More may come to me later, but I think the above is a fair summary of my understanding of this situation, and my opinions based on that understanding.
Below, in the time order received by me day before yesterday and yesterday, are several forwards from Banks Prevatt, who got himself appointed Field Marshall for the remaining areas in the lower Keys not yet sewered, which did not yet run up the white flag and surrender to the County Commission and FKAA.
To: firstname.lastname@example.org, email@example.com, firstname.lastname@example.org, email@example.com, firstname.lastname@example.org
Cc: email@example.com, firstname.lastname@example.org, email@example.com, firstname.lastname@example.org, email@example.com, firstname.lastname@example.org
More than one on the commission tout how you listened to the experts. Here is a comment from our expert. Along with the research we are doing, one of our technicians (experts) has drawn this conclusion.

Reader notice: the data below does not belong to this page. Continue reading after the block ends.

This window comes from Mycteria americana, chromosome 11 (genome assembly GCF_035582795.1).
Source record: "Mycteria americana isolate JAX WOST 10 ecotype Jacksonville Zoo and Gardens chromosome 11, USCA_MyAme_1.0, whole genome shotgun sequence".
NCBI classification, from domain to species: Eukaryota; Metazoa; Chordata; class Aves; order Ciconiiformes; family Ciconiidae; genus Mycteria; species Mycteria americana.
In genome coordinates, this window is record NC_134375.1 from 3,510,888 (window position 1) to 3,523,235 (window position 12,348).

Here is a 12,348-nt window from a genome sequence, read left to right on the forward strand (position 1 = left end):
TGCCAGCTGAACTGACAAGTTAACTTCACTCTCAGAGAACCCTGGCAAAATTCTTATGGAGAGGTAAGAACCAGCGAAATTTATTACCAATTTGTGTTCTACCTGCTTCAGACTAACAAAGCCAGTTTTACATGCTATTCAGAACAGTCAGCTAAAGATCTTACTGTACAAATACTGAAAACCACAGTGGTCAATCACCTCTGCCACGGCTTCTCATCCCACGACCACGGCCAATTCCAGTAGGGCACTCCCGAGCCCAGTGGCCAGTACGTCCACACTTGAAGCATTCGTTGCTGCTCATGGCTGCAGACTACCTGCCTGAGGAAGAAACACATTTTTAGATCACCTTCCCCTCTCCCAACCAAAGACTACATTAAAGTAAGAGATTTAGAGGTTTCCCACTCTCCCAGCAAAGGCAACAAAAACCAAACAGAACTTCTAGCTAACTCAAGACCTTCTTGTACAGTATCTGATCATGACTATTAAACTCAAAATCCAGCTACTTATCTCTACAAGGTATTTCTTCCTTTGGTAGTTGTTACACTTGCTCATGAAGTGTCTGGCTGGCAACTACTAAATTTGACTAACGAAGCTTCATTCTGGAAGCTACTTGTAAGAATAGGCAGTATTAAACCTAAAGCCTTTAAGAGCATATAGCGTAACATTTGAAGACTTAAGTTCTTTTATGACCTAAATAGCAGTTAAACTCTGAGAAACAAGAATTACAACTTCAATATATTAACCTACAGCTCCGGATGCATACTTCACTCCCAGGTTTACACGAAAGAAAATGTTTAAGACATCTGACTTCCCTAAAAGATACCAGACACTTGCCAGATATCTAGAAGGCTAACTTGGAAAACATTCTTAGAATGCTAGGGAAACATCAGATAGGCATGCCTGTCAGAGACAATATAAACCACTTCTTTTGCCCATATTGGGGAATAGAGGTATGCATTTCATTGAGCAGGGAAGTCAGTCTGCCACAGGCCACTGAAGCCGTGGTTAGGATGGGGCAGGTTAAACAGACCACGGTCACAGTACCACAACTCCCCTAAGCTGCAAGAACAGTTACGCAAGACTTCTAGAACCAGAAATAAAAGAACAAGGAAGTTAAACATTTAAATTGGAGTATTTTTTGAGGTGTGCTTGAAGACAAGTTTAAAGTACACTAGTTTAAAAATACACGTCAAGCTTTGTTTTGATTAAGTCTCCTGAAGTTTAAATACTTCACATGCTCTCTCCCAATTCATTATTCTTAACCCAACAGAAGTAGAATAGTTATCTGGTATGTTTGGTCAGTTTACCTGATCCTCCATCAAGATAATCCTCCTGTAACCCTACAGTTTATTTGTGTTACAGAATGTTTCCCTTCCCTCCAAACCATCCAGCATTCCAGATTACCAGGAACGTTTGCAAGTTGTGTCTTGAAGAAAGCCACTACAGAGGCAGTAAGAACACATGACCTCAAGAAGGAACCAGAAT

The CRS design has maximized the use of the E-One grinder pumps by using these residential pumps in “neighborhood lift stations” as well as on individual lots.
It occurred to me that the slow pumping rate of the E-1 pump might also create problems in gravity area lift stations.
The typical neighborhood lift station utilizes 2 to 4 E-1 pumps in a 5′ internal diameter manhole/wetwell.
The 5′ manhole has a capacity of 146 gallons per foot of depth.
The average daily (24 hour) flow into the manhole was shown on the permit application at a low of about 6 gpm, so a 12′ reserve capacity manhole would take about 5 hours to fill at that rate. (the rate of fill varies with the number of connections, but 6 gpm was a low number used. There is some additional capacity in surcharging of the gravity piping.)
If all three pumps of a triplex lift station run at once, the discharge rate would be about 33gpm, and it would take 55 minutes to drain the manhole to the pump shut-off point (not counting what comes in during pumping).
The Inner Islands had 14 neighborhood lift stations in the original design, so that is about 15 hours of pumping activity for every 5 hours of filling based on a 24 hour average flow. Of course, flows will be higher and the fill rate faster during waking hours, so more manpower and equipment are required to pump at a faster rate.